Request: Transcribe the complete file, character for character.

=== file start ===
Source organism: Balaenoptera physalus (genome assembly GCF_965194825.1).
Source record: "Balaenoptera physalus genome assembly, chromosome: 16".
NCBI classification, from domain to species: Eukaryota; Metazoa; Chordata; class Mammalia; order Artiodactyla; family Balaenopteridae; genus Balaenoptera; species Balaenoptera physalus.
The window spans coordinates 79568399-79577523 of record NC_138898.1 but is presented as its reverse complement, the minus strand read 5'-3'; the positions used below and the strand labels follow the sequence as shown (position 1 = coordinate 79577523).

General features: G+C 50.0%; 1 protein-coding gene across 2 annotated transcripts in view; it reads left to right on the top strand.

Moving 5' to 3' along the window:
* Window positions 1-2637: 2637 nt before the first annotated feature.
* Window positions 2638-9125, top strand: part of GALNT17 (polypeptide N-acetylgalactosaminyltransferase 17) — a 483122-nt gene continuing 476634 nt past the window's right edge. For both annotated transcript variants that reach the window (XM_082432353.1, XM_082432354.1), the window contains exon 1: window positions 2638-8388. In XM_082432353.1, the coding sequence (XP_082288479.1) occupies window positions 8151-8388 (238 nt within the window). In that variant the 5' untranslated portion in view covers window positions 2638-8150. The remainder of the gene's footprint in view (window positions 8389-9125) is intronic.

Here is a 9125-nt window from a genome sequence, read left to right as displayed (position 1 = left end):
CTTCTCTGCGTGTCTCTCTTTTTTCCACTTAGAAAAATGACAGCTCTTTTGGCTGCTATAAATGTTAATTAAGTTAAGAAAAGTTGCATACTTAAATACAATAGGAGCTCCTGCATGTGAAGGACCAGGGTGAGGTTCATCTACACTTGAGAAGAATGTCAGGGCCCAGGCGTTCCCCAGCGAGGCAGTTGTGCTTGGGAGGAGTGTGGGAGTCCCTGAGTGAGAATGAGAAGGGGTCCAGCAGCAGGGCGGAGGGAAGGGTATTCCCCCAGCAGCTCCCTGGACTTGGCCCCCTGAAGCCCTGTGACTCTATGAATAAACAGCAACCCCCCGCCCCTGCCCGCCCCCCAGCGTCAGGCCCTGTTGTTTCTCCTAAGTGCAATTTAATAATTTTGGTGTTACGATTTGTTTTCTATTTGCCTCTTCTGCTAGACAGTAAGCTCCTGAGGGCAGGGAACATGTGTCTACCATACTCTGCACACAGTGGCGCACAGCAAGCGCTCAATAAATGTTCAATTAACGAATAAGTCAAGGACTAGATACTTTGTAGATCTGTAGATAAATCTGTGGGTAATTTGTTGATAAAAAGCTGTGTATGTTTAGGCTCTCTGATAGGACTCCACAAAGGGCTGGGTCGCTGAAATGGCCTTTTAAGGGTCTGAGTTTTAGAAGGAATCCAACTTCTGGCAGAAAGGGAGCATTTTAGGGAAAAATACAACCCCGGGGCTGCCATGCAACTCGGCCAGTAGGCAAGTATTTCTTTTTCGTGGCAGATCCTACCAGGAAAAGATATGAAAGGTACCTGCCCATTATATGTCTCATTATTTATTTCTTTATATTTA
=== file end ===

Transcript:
Source organism: Balaenoptera physalus (genome assembly GCF_965194825.1).
Source record: "Balaenoptera physalus genome assembly, chromosome: 16".
NCBI classification, from domain to species: Eukaryota; Metazoa; Chordata; class Mammalia; order Artiodactyla; family Balaenopteridae; genus Balaenoptera; species Balaenoptera physalus.
The window spans coordinates 79568399-79577523 of record NC_138898.1 but is presented as its reverse complement, the minus strand read 5'-3'; the positions used below and the strand labels follow the sequence as shown (position 1 = coordinate 79577523).

General features: G+C 50.0%; 1 protein-coding gene across 2 annotated transcripts in view; it reads left to right on the top strand.

Moving 5' to 3' along the window:
* Window positions 1-2637: 2637 nt before the first annotated feature.
* Window positions 2638-9125, top strand: part of GALNT17 (polypeptide N-acetylgalactosaminyltransferase 17) — a 483122-nt gene continuing 476634 nt past the window's right edge. For both annotated transcript variants that reach the window (XM_082432353.1, XM_082432354.1), the window contains exon 1: window positions 2638-8388. In XM_082432353.1, the coding sequence (XP_082288479.1) occupies window positions 8151-8388 (238 nt within the window). In that variant the 5' untranslated portion in view covers window positions 2638-8150. The remainder of the gene's footprint in view (window positions 8389-9125) is intronic.

Here is a 9125-nt window from a genome sequence, read left to right as displayed (position 1 = left end):
CTTCTCTGCGTGTCTCTCTTTTTTCCACTTAGAAAAATGACAGCTCTTTTGGCTGCTATAAATGTTAATTAAGTTAAGAAAAGTTGCATACTTAAATACAATAGGAGCTCCTGCATGTGAAGGACCAGGGTGAGGTTCATCTACACTTGAGAAGAATGTCAGGGCCCAGGCGTTCCCCAGCGAGGCAGTTGTGCTTGGGAGGAGTGTGGGAGTCCCTGAGTGAGAATGAGAAGGGGTCCAGCAGCAGGGCGGAGGGAAGGGTATTCCCCCAGCAGCTCCCTGGACTTGGCCCCCTGAAGCCCTGTGACTCTATGAATAAACAGCAACCCCCCGCCCCTGCCCGCCCCCCAGCGTCAGGCCCTGTTGTTTCTCCTAAGTGCAATTTAATAATTTTGGTGTTACGATTTGTTTTCTATTTGCCTCTTCTGCTAGACAGTAAGCTCCTGAGGGCAGGGAACATGTGTCTACCATACTCTGCACACAGTGGCGCACAGCAAGCGCTCAATAAATGTTCAATTAACGAATAAGTCAAGGACTAGATACTTTGTAGATCTGTAGATAAATCTGTGGGTAATTTGTTGATAAAAAGCTGTGTATGTTTAGGCTCTCTGATAGGACTCCACAAAGGGCTGGGTCGCTGAAATGGCCTTTTAAGGGTCTGAGTTTTAGAAGGAATCCAACTTCTGGCAGAAAGGGAGCATTTTAGGGAAAAATACAACCCCGGGGCTGCCATGCAACTCGGCCAGTAGGCAAGTATTTCTTTTTCGTGGCAGATCCTACCAGGAAAAGATATGAAAGGTACCTGCCCATTATATGTCTCATTATTTATTTCTTTATATTTA